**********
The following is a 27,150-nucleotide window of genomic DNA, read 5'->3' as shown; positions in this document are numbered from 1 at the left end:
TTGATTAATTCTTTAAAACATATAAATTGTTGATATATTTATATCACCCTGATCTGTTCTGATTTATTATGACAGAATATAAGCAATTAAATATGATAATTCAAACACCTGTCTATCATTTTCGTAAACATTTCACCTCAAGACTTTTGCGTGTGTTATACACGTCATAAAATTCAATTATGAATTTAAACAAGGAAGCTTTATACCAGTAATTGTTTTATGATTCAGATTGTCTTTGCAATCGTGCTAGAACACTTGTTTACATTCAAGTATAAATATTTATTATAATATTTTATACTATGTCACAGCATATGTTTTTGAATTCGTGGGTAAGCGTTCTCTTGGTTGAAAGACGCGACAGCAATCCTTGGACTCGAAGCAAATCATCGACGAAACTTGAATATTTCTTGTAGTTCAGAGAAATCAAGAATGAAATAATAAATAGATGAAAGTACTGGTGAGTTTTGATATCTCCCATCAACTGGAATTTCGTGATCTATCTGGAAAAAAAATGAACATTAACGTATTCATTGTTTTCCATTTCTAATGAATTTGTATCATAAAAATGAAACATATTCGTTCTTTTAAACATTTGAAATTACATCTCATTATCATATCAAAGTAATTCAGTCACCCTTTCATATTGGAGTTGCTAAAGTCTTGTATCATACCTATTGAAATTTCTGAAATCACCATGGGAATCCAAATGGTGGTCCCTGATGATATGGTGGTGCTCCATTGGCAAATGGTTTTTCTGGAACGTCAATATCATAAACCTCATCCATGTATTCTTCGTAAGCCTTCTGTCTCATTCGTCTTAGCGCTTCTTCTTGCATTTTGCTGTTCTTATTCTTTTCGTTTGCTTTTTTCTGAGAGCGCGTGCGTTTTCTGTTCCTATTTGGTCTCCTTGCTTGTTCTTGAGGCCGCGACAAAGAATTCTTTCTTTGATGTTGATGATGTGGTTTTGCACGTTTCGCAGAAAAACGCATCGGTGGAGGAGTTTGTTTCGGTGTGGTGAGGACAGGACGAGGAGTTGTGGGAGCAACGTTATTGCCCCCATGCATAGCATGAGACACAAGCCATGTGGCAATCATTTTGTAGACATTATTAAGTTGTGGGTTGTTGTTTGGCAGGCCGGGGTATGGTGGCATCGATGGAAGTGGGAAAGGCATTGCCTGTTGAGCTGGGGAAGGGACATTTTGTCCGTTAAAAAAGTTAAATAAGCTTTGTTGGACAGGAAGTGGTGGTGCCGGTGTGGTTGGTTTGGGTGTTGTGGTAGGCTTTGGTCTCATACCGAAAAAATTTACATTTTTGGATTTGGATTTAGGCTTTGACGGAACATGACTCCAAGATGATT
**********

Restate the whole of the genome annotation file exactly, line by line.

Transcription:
The following is a 27,150-nucleotide window of genomic DNA, read 5'->3' as shown; positions in this document are numbered from 1 at the left end:
TTGATTAATTCTTTAAAACATATAAATTGTTGATATATTTATATCACCCTGATCTGTTCTGATTTATTATGACAGAATATAAGCAATTAAATATGATAATTCAAACACCTGTCTATCATTTTCGTAAACATTTCACCTCAAGACTTTTGCGTGTGTTATACACGTCATAAAATTCAATTATGAATTTAAACAAGGAAGCTTTATACCAGTAATTGTTTTATGATTCAGATTGTCTTTGCAATCGTGCTAGAACACTTGTTTACATTCAAGTATAAATATTTATTATAATATTTTATACTATGTCACAGCATATGTTTTTGAATTCGTGGGTAAGCGTTCTCTTGGTTGAAAGACGCGACAGCAATCCTTGGACTCGAAGCAAATCATCGACGAAACTTGAATATTTCTTGTAGTTCAGAGAAATCAAGAATGAAATAATAAATAGATGAAAGTACTGGTGAGTTTTGATATCTCCCATCAACTGGAATTTCGTGATCTATCTGGAAAAAAAATGAACATTAACGTATTCATTGTTTTCCATTTCTAATGAATTTGTATCATAAAAATGAAACATATTCGTTCTTTTAAACATTTGAAATTACATCTCATTATCATATCAAAGTAATTCAGTCACCCTTTCATATTGGAGTTGCTAAAGTCTTGTATCATACCTATTGAAATTTCTGAAATCACCATGGGAATCCAAATGGTGGTCCCTGATGATATGGTGGTGCTCCATTGGCAAATGGTTTTTCTGGAACGTCAATATCATAAACCTCATCCATGTATTCTTCGTAAGCCTTCTGTCTCATTCGTCTTAGCGCTTCTTCTTGCATTTTGCTGTTCTTATTCTTTTCGTTTGCTTTTTTCTGAGAGCGCGTGCGTTTTCTGTTCCTATTTGGTCTCCTTGCTTGTTCTTGAGGCCGCGACAAAGAATTCTTTCTTTGATGTTGATGATGTGGTTTTGCACGTTTCGCAGAAAAACGCATCGGTGGAGGAGTTTGTTTCGGTGTGGTGAGGACAGGACGAGGAGTTGTGGGAGCAACGTTATTGCCCCCATGCATAGCATGAGACACAAGCCATGTGGCAATCATTTTGTAGACATTATTAAGTTGTGGGTTGTTGTTTGGCAGGCCGGGGTATGGTGGCATCGATGGAAGTGGGAAAGGCATTGCCTGTTGAGCTGGGGAAGGGACATTTTGTCCGTTAAAAAAGTTAAATAAGCTTTGTTGGACAGGAAGTGGTGGTGCCGGTGTGGTTGGTTTGGGTGTTGTGGTAGGCTTTGGTCTCATACCGAAAAAATTTACATTTTTGGATTTGGATTTAGGCTTTGACGGAACATGACTCCAAGATGATT